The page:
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BACK TO THE BUNKER
In the aftermath, the federal government was told to reinvigorate its continuity efforts. Bush approved lines of succession for civil agencies. Cabinet departments and agencies were assigned specific emergency responsibilities. FEMA issued new preparedness guidelines and oversaw training. A National Capital Region continuity working group established in 1999, comprising six White House groups, 15 departments and 61 agencies, met to coordinate.
But all the frenetic activity did not produce a government prepared for the worst. A year after 9/11, and almost three years after the deadline set in Clinton's 1998 directive, the Government Accounting Office evaluated 38 agencies and found that not one had addressed all the issues it had been ordered to. A 2004 GAO audit of 34 government continuity-of-operations plans found total confusion on the question of essential functions. One unnamed organization listed 399 such functions. A department included providing "speeches and articles for the Secretary and Deputy Secretary" among its essential duties, while neglecting many of its central programs.
The confusion and absurdity have continued, according to documents I've collected over the past few years. In June 2004, FEMA told federal agencies that essential services in a catastrophe would include not only such obvious ones as electric power generation and disaster relief but also patent and trademark processing, student aid and passport processing. A month earlier, FEMA had told states and local communities that library services should be counted as essential along with fire protection and law enforcement.
None of this can be heartening to Americans who want to believe that in a crisis, their government can distinguish between what is truly essential and what isn't -- and provide it.
Just two years ago, an exercise called Forward Challenge '04 pointed up the danger of making everyone and everything essential: Barely an hour after agencies were due to arrive at their relocation sites, the Office of Management and Budget asked the reconstituted government to identify emergency funding requirements.
As one after-action report for the exercise later put it in a classic case of understatement: "It was not clear . . . whether this would be a realistic request at that stage of an emergency."
This year's exercise, Forward Challenge '06, will be the third major interagency continuity exercise since 9/11. Larger than Forward Challenge '04 and the Pinnacle exercise held last year, it requires 31 departments and agencies (including FEMA) to relocate. Fifty to 60 are expected to take part.
According to government sources, the exercise will test the newly created continuity of government alert conditions -- called COGCONs -- that emulate the DEFCONs of the national security community. Forward Challenge will begin with a series of alerts via BlackBerry and pager to key officials. It will test COGCON 1, the highest level of preparedness, in which each department and agency is required to have at least one person in its chain of command and sufficient staffing at alternate operating facilities to perform essential functions.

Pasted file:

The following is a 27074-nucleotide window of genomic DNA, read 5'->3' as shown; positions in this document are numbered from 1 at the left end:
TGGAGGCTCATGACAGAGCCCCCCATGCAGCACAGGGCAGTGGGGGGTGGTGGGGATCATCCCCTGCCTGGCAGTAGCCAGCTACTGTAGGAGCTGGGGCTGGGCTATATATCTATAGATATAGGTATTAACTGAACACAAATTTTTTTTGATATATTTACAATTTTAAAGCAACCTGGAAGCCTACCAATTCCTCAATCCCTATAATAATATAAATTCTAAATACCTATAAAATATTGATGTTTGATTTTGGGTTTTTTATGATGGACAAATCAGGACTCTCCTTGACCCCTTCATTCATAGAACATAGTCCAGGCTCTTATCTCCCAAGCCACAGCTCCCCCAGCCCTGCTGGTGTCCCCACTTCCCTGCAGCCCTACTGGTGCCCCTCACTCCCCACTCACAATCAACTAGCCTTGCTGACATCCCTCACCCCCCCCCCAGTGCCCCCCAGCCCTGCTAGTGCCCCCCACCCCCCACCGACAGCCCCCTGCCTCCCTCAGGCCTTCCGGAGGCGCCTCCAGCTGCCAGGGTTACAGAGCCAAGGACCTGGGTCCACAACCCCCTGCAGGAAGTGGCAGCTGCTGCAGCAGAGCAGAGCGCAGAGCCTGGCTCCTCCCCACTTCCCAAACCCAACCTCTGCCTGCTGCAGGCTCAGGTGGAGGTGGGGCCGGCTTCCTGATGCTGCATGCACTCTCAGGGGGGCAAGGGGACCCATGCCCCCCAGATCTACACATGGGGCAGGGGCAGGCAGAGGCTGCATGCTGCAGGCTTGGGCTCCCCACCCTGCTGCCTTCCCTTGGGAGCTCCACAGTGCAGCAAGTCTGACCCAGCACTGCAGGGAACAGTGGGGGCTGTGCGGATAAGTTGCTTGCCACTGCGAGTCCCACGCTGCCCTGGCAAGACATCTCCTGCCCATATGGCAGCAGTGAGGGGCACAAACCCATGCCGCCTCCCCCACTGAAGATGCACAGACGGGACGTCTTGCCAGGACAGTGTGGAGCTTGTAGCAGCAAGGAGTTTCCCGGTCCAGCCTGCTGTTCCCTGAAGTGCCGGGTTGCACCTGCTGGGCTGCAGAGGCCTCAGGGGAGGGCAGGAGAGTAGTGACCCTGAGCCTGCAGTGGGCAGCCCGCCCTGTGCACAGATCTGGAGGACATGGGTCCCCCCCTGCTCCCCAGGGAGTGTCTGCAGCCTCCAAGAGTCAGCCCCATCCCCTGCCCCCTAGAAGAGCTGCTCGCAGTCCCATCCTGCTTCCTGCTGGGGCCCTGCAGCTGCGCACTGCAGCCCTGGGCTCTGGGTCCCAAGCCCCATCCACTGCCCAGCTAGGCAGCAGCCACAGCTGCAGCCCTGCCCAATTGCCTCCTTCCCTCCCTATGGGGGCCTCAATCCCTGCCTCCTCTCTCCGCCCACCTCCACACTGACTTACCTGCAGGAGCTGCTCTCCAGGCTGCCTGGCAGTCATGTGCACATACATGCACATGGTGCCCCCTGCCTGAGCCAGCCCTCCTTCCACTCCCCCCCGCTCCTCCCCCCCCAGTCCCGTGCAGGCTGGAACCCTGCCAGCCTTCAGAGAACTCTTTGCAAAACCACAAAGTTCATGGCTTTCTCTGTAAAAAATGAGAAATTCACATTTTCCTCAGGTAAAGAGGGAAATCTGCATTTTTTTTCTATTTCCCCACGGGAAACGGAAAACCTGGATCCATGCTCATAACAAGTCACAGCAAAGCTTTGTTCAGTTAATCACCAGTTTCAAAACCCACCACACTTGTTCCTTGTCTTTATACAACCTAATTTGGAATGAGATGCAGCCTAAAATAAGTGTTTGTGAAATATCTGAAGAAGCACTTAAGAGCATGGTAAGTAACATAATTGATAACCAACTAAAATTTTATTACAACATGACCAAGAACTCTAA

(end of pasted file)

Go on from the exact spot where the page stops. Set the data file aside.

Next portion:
Though key White House officials and military leadership would be relocated via the Pentagon's Joint Emergency Evacuation Program (JEEP), the civilians are on their own to make it to their designated evacuation points.
But fear not: Each organization's COOP, or continuity of operations plan, details the best routes to the emergency locations. The plans even spell out what evacuees should take with them (recommended items: a combination lock, a flashlight, two towels and a small box of washing powder).
Can such an exercise, announced well in advance, hope to re-create any of the tensions and fears of a real crisis? How do you simulate the experience of driving through blazing, radiated, panic-stricken streets to emergency bunker sites miles away?
As the Energy Department stated in its review of Forward Challenge '04, "a method needs to be devised to realistically test the ability of . . . federal offices to relocate to their COOP sites using a scenario that simulates . . . the monumental challenges that would be involved in evacuating the city."
With its new plans and procedures, Washington may think it has thought of everything to save itself. Forward Challenge will no doubt be deemed a success, and officials will pronounce the continuity-of-government project sound. There will be lessons to be learned that will justify more millions of dollars and more work in the infinite effort to guarantee order out of chaos.
But the main defect -- a bunker mentality that considers too many people and too many jobs "essential" -- will remain unchallenged.
William M. Arkin writes the Early Warning blog for washingtonpost.com and is the author of "Code Names: Deciphering U.S. Military Plans, Programs and Operations in the 9/11 World" (Steerforth Press).